The roles are already of use to me… not for my blog, but for a client. There are issues… such as the lack of hooks for the Role assignment page. For example, the client wanted to have a Role that could manage authors, but not promote them to admins, or mess with admin data… and in order to prevent that, I had to sniff for $_POST and check the REQUEST_URI to intercept and block the author manages from messing with administrators. But all-in-all it is quite useful.

  3. To the extent people use WP as a platform and run dozens of plugins, they’re going to be slower to upgrade at first and then more enticed as more is built on top of the increased capabilities a new version adds. I don’t see this as a bad thing, it’s actually a testament to the maturity of the platform.

    What I would like, though, is more data about how many people are using what plugins, so we can better communicate with those authors and prepare them more in advance of a new release. I think the wp-plugins.org repository is a HUGE first step, next is building a sane directory for humans to use and then tracking the attention and usage data attached to that both to highlight the good/popular stuff and also check compatibility and audit the most widely used add-ons.

  4. Definitely not a bad thing. I really like the idea of WordPress as a platform. I can’t tell you how many times I visit sites and find myself thinking through how I could use WordPress to power it. What’s most impressive is how many times I conclude that I could do it without editing core files… that is, I could do it all through template and plugin development.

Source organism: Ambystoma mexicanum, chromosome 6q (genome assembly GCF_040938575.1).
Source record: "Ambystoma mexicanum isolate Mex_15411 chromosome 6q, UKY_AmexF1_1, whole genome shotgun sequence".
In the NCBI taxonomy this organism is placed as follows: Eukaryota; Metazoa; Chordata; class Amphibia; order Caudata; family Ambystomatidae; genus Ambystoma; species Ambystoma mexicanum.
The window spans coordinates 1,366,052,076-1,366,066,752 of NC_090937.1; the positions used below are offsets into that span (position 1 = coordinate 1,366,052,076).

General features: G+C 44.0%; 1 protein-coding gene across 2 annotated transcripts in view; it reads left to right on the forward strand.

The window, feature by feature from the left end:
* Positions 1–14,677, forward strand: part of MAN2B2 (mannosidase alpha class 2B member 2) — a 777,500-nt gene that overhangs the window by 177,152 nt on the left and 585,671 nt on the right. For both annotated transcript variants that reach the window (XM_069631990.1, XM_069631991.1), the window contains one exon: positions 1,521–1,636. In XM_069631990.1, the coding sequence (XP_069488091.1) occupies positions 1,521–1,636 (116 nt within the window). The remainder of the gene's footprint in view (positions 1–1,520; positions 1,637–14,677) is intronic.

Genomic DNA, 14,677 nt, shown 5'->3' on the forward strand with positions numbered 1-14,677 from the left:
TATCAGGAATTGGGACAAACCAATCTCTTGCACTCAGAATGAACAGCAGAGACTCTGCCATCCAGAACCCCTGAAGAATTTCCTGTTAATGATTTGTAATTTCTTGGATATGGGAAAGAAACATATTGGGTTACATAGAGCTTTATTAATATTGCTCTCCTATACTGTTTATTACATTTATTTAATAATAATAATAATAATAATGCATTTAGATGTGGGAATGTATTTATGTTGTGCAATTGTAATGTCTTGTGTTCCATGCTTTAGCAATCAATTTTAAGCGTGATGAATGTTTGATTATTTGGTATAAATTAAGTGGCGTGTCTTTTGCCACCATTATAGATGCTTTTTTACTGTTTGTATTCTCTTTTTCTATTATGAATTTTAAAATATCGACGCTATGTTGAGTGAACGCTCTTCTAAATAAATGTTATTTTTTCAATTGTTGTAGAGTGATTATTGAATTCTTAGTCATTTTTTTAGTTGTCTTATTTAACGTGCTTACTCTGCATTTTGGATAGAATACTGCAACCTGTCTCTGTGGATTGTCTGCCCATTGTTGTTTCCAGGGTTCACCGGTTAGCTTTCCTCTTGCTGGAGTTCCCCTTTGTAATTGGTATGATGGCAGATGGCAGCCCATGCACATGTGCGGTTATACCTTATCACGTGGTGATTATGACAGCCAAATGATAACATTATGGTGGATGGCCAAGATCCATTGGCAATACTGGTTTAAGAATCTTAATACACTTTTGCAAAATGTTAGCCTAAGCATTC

I’d love to see wp-plugins.org fleshed out. It would be really great if there was a way of providing data about plugin use as opposed to downloads. A plugin can sound really cool, but if it’s a pain to use, people will deactivate it. In that case, the downloads aren’t a good indicator of the plugin’s usefulness or market penetration. I’ll get dragged out to the town square and shot for daring to suggest anonymous phone-home data regarding plugin activation/deactivation, but it would be really cool. Not only that, but it could also be used as a system for notifying users of plugin updates. This could lead to a really robust test install of WordPress for us that includes the top X (30 or so) plugins and would give us early warning about potential problems as we continue to develop WordPress.

  5. I have switched our church web site to 2.0.3 from 1.5, but am regretting it now. We are using WP Pages for our static pages and WP Posts for monthly letters from the ministers, vestry minutes, etc.

    My problem is that I discovered under WP2 I can no longer change the ownership of a page to a new author. Actually I can make the change, but he cannot edit the page. I am trying the Role Manager plug-in, but when I give him permission to edit Pages, he can edit all pages, not just his own. Under 1.5 this was never a problem. An “owner” at level 5 could only edit his page{s} and the administrator could reassign pages to new owners.